By definition, achieving your financial goals requires the accumulation of financial assets. How quickly you accumulate the needed assets depends on three things - how much you earn, how much you save, and how well you invest:
How much you earn. Sure, we all want to enjoy our work. But within that parameter, why not choose a job that will pay more? Your income is going to drive all your other financial decisions, so investigate your options.
- Are you sure you're being paid a competitive wage with competitive benefits?
Even if you aren't interested in changing jobs now, pay attention to what is going on in your field.
- Do you have an outside interest or hobby that can be turned into a paying job?
This could be a good way to supplement your current salary. It may also turn into a part-time job or business after retirement.
- Can you get some additional education or training to help secure a promotion or qualify for another job?
Read up on which jobs are expected to have the highest growth rates and/or highest salaries over the next few years. If you don't enjoy your current job, you have even more incentive to implement these suggestions.
How much you save. You should be saving a minimum of 10% of your gross income. But don't just rely on that rule of thumb. Calculate how much you need to meet your financial goals and then determine how much you should be saving on an annual basis. If you can't seem to save that much, consider these tips:
How well you invest?. To ensure that your savings grow, you need to invest them wisely. Consider these tips:
- Reduce spending, diverting that money to savings.
- Invest all unexpected income. Instead of spending money from tax refunds, bonuses, and inheritances, invest the money immediately. You may also want to put any salary increases into savings, possibly in your 401(k) plan.
- Save regularly so it becomes a habit. One of the best ways to save regularly is to make saving automatic. If you have to remember to write a check every month, it's easy to forget or not get around to. It's usually easier to have the money automatically deducted from your bank account and deposited directly in an investment account. Another good alternative is to sign up for your company's 401(k) plan, having funds withdrawn every paycheck. (Keep in mind that an automatic investing plan, such as dollar cost averaging, does not assure a profit or protect against a loss in declining markets. Because such a strategy involves periodic investment, you should consider your financial ability and willingness to continue purchases through periods of low price levels.)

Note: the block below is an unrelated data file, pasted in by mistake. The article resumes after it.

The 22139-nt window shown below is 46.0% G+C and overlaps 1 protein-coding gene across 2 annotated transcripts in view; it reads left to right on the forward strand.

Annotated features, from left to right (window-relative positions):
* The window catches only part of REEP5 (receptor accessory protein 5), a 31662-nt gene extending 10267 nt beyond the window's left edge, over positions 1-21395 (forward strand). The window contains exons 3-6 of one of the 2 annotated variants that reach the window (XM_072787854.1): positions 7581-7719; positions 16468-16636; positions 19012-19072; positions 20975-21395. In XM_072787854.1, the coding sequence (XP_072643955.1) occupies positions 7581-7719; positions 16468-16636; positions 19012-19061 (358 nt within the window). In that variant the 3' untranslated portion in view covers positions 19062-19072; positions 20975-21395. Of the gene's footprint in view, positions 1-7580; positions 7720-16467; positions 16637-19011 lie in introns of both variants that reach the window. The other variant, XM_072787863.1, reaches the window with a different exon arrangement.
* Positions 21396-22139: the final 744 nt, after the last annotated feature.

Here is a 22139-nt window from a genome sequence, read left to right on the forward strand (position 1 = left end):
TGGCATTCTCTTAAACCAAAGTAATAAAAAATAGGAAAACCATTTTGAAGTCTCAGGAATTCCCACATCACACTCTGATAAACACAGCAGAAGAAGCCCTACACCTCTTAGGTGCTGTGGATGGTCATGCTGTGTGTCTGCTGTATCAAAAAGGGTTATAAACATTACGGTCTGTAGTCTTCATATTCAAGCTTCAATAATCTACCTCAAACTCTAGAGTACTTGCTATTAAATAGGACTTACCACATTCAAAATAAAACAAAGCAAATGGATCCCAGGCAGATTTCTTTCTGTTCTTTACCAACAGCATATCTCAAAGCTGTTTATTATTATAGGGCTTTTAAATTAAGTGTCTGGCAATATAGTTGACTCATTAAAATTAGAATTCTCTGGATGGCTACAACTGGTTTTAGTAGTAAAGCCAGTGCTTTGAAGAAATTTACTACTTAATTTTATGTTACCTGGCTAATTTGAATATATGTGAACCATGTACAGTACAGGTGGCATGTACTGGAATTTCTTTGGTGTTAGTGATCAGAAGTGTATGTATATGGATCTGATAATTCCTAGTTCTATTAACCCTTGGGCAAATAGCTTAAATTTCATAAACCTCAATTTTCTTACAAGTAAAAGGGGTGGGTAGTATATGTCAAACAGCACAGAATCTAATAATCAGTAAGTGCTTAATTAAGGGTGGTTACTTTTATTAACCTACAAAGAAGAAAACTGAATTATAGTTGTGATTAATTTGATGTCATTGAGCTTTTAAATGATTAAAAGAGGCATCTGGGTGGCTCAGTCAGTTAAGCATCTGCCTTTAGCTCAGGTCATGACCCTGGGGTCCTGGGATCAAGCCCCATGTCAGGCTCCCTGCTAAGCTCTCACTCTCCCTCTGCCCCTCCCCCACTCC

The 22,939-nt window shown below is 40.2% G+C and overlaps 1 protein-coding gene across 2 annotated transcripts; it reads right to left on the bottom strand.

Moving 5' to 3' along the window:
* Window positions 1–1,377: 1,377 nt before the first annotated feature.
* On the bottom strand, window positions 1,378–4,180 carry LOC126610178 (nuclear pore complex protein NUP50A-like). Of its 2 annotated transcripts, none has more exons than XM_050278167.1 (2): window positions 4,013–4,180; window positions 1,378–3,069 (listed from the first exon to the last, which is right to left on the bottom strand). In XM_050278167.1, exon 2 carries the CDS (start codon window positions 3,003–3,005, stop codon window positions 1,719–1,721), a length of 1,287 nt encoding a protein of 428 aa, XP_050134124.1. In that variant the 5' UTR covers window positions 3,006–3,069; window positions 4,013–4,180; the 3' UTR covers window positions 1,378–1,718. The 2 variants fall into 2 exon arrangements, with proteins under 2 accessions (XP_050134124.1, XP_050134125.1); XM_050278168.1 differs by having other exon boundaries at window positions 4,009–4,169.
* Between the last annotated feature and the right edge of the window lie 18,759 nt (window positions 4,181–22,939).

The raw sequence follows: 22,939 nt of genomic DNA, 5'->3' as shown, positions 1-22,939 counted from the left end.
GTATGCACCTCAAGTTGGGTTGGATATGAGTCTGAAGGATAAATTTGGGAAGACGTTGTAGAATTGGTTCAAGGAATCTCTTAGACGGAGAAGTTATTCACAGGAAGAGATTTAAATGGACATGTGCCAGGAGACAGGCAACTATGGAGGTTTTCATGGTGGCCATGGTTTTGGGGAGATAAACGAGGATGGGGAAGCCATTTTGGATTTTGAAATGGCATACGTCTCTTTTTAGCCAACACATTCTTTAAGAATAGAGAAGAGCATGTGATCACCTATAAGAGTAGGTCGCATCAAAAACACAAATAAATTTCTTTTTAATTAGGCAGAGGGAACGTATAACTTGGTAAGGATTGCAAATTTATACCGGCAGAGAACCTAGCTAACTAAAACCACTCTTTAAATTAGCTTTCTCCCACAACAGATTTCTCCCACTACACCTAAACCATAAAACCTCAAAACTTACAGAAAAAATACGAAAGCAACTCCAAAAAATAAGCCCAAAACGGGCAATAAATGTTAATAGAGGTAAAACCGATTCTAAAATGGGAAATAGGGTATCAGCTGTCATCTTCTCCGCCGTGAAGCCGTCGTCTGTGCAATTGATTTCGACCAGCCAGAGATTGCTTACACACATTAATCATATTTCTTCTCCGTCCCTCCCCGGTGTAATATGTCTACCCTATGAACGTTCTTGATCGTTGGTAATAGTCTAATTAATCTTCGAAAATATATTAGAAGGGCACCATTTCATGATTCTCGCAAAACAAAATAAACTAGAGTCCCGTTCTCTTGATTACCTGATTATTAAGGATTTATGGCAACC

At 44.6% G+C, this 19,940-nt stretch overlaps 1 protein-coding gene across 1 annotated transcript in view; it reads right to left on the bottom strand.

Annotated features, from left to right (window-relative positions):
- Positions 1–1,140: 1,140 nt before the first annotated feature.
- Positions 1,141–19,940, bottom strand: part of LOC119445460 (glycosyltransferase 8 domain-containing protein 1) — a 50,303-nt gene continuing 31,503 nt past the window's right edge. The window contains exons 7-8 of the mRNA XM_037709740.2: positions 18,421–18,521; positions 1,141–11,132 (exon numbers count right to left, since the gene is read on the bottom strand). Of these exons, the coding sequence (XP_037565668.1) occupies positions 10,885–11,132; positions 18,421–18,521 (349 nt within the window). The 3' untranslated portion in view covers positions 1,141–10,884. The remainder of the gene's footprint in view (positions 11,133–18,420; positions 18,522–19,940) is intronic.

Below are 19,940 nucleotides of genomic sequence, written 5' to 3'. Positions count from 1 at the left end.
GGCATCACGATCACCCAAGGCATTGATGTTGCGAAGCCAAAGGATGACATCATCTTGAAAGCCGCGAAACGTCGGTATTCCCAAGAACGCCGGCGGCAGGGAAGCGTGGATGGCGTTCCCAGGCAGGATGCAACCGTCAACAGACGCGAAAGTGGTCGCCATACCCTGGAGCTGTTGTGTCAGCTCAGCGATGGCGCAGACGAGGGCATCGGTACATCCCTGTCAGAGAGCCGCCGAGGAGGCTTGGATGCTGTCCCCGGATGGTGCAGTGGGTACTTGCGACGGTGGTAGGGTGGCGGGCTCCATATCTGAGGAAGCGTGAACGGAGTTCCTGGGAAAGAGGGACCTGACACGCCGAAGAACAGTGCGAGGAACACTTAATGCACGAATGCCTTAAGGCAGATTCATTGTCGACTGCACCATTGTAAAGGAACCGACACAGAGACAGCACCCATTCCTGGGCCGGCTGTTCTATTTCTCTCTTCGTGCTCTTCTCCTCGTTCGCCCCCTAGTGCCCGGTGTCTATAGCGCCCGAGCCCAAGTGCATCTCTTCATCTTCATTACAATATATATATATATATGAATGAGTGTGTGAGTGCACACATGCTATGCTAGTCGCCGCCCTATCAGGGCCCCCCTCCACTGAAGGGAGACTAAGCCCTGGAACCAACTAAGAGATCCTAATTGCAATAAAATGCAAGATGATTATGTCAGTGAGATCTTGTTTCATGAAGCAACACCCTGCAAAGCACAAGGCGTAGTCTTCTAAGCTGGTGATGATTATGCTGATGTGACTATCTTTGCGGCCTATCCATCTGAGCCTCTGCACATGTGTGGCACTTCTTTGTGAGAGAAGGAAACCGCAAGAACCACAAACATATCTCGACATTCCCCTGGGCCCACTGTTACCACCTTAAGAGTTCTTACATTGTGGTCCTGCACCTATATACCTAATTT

- Set an asset allocation strategy for the long term.
The most basic investment decision you'll make is how to allocate your portfolio among the various investment categories, such as cash, bonds, and stocks. You want to ensure your portfolio is diversified among a variety of investments. That way, when one category is declining, hopefully other categories will be increasing or not decreasing as much. To decide how to allocate your portfolio, you'll first need to come to terms with your risk tolerance. Factors like your time horizon for investing and return expectations will also impact your decision.
- Thoroughly review each investment in your portfolio.
Decide whether you should continue to own it based on your financial goals and asset allocation strategy. Also make sure your investments are adding diversification benefits to your portfolio.
- Maintain reasonable return expectations.
The higher your expected return on your investments, the less you need to save every year. However, if your assumed rate of return is significantly higher than your actual return, you won't reach your goals. Thus, it's important to use reasonable return expectations. Assess your progress every year Assess your progress every year so you can make adjustments along the way. If your return is lower than expected, you may need to increase your savings or change investment allocations.
- Review your portfolio at least annually.
Your portfolio won't stay within your desired allocation by itself. Since different investments earn different rates of return, over time your allocation will get out of line. You need to review your portfolio periodically and make adjustments to rebalance it.